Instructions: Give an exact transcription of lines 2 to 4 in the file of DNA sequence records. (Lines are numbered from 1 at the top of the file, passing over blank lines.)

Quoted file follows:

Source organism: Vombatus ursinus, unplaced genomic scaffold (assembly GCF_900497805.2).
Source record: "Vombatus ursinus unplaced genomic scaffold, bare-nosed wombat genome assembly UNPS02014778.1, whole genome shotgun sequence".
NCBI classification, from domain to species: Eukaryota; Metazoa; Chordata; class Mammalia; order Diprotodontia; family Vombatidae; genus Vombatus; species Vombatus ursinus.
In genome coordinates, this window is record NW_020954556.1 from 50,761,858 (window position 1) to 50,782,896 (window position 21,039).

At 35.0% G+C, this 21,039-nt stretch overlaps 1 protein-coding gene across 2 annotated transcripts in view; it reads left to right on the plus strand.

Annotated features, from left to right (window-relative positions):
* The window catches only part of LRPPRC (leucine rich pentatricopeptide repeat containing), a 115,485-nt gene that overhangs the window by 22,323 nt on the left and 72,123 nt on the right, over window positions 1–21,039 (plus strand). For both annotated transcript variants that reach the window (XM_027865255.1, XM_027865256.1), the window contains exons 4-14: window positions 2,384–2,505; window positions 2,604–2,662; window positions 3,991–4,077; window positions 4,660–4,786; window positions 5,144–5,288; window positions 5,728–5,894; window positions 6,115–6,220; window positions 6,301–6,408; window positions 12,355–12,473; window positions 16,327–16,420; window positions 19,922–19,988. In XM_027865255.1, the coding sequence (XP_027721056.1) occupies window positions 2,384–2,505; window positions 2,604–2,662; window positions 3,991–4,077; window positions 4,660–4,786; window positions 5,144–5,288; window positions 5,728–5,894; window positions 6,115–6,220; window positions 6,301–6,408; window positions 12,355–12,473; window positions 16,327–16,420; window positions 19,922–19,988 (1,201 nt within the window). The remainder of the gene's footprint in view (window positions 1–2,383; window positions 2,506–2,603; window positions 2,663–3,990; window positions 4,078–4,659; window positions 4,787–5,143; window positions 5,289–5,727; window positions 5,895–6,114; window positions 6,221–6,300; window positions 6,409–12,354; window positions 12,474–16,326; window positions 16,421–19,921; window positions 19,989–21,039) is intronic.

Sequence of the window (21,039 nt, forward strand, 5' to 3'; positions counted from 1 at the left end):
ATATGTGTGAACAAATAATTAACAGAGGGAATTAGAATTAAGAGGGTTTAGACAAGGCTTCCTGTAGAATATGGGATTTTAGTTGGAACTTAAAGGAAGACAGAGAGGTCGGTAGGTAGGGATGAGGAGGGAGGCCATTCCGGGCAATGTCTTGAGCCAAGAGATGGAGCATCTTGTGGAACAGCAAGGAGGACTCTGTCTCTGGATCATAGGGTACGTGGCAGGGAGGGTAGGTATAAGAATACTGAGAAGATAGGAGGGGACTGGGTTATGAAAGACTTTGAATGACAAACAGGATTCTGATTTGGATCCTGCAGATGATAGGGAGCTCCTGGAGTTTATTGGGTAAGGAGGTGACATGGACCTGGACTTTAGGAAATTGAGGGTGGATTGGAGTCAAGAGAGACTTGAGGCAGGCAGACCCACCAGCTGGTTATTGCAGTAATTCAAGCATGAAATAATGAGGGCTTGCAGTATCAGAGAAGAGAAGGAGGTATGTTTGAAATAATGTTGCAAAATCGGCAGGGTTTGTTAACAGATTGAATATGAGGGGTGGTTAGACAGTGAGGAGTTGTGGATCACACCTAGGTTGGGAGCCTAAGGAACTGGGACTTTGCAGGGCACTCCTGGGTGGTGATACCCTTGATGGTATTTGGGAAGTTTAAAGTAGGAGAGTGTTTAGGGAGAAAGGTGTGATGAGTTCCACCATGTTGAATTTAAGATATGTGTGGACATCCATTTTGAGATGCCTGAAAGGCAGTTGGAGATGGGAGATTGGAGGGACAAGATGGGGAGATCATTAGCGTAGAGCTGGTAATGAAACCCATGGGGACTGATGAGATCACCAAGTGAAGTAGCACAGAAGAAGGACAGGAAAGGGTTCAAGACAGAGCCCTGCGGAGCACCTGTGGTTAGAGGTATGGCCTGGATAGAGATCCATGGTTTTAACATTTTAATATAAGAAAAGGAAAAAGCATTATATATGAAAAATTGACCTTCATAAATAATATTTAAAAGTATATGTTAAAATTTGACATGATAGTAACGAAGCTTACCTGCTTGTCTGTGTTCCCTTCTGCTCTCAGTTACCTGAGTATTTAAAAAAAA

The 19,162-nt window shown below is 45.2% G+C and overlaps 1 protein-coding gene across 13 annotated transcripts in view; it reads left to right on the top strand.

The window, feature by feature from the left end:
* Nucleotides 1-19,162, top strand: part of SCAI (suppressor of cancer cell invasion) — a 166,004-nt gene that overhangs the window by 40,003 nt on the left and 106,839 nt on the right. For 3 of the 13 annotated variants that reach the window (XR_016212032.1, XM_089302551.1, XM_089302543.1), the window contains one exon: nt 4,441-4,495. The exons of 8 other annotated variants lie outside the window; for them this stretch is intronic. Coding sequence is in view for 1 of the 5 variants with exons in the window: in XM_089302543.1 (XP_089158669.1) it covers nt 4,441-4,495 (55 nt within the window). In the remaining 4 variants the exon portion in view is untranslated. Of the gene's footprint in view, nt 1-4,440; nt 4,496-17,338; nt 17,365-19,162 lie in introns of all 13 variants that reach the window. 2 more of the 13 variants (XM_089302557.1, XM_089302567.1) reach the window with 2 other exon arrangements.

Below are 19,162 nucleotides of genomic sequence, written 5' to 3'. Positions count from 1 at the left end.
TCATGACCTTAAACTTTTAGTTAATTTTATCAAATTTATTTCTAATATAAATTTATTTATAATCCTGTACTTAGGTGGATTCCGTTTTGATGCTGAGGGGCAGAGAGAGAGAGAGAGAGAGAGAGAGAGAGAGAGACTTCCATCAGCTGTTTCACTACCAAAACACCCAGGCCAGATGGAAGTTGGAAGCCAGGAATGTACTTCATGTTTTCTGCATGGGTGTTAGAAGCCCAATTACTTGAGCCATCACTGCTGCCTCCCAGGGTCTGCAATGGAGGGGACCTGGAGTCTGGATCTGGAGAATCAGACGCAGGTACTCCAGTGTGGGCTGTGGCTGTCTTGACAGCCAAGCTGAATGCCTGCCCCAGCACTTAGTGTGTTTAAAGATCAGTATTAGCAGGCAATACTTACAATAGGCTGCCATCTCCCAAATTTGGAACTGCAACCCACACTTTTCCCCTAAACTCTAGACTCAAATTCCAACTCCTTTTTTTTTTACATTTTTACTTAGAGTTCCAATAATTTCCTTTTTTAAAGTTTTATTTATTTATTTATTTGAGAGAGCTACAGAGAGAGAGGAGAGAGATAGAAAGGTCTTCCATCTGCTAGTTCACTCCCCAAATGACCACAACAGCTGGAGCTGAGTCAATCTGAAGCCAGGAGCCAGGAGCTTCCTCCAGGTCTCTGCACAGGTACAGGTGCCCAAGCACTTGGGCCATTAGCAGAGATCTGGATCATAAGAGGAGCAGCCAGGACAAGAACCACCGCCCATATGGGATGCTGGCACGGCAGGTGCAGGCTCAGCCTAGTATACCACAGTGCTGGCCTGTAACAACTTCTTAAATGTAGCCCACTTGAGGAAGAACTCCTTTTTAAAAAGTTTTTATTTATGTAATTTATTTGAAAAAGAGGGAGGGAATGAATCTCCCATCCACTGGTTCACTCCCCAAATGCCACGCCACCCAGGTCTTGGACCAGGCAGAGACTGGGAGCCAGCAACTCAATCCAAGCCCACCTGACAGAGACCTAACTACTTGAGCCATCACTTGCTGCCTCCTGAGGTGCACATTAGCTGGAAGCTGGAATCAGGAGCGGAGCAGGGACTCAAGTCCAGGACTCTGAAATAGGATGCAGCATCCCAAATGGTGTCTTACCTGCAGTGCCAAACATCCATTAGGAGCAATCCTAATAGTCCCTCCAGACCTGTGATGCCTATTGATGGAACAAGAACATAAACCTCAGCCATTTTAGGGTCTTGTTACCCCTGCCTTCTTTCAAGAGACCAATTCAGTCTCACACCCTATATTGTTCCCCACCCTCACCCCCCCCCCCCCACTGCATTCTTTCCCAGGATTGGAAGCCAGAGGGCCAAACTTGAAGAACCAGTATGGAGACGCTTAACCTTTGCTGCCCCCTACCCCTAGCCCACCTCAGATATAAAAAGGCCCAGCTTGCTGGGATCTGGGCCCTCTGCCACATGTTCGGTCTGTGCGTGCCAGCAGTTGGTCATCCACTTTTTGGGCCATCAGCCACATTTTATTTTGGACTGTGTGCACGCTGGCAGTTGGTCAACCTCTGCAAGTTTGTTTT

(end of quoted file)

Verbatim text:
Source record: "Vombatus ursinus unplaced genomic scaffold, bare-nosed wombat genome assembly UNPS02014778.1, whole genome shotgun sequence".
NCBI classification, from domain to species: Eukaryota; Metazoa; Chordata; class Mammalia; order Diprotodontia; family Vombatidae; genus Vombatus; species Vombatus ursinus.
In genome coordinates, this window is record NW_020954556.1 from 50,761,858 (window position 1) to 50,782,896 (window position 21,039).